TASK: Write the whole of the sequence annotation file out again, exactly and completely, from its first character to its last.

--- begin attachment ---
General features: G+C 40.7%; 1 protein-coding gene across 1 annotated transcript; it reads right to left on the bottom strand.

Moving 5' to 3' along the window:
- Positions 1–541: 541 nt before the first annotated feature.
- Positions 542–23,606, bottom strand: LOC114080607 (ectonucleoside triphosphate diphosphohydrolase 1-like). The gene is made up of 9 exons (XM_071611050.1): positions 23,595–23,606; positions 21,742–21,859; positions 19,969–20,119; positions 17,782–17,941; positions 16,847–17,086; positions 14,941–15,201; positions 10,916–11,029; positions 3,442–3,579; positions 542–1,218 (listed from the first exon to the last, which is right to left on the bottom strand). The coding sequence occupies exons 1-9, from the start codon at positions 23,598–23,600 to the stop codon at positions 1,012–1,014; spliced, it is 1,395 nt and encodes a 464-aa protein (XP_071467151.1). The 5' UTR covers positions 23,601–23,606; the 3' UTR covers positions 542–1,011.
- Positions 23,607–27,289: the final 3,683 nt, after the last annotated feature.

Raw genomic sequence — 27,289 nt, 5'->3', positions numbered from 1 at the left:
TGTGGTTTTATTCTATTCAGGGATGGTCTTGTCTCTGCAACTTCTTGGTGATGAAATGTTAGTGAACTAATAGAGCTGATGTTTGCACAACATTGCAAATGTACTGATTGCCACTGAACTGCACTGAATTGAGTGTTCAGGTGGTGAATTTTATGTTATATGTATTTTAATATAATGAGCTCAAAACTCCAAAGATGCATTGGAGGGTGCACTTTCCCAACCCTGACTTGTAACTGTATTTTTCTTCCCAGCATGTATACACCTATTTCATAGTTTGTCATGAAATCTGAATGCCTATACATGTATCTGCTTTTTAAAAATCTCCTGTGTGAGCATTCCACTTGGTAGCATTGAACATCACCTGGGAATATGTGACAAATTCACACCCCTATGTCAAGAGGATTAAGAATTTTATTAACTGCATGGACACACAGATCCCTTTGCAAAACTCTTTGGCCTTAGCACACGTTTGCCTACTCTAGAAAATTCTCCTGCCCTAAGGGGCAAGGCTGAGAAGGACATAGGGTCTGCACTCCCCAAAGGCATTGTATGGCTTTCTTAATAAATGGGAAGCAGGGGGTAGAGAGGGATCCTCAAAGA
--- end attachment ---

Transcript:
General features: G+C 40.7%; 1 protein-coding gene across 1 annotated transcript; it reads right to left on the bottom strand.

Moving 5' to 3' along the window:
- Positions 1–541: 541 nt before the first annotated feature.
- Positions 542–23,606, bottom strand: LOC114080607 (ectonucleoside triphosphate diphosphohydrolase 1-like). The gene is made up of 9 exons (XM_071611050.1): positions 23,595–23,606; positions 21,742–21,859; positions 19,969–20,119; positions 17,782–17,941; positions 16,847–17,086; positions 14,941–15,201; positions 10,916–11,029; positions 3,442–3,579; positions 542–1,218 (listed from the first exon to the last, which is right to left on the bottom strand). The coding sequence occupies exons 1-9, from the start codon at positions 23,598–23,600 to the stop codon at positions 1,012–1,014; spliced, it is 1,395 nt and encodes a 464-aa protein (XP_071467151.1). The 5' UTR covers positions 23,601–23,606; the 3' UTR covers positions 542–1,011.
- Positions 23,607–27,289: the final 3,683 nt, after the last annotated feature.

Raw genomic sequence — 27,289 nt, 5'->3', positions numbered from 1 at the left:
TGTGGTTTTATTCTATTCAGGGATGGTCTTGTCTCTGCAACTTCTTGGTGATGAAATGTTAGTGAACTAATAGAGCTGATGTTTGCACAACATTGCAAATGTACTGATTGCCACTGAACTGCACTGAATTGAGTGTTCAGGTGGTGAATTTTATGTTATATGTATTTTAATATAATGAGCTCAAAACTCCAAAGATGCATTGGAGGGTGCACTTTCCCAACCCTGACTTGTAACTGTATTTTTCTTCCCAGCATGTATACACCTATTTCATAGTTTGTCATGAAATCTGAATGCCTATACATGTATCTGCTTTTTAAAAATCTCCTGTGTGAGCATTCCACTTGGTAGCATTGAACATCACCTGGGAATATGTGACAAATTCACACCCCTATGTCAAGAGGATTAAGAATTTTATTAACTGCATGGACACACAGATCCCTTTGCAAAACTCTTTGGCCTTAGCACACGTTTGCCTACTCTAGAAAATTCTCCTGCCCTAAGGGGCAAGGCTGAGAAGGACATAGGGTCTGCACTCCCCAAAGGCATTGTATGGCTTTCTTAATAAATGGGAAGCAGGGGGTAGAGAGGGATCCTCAAAGA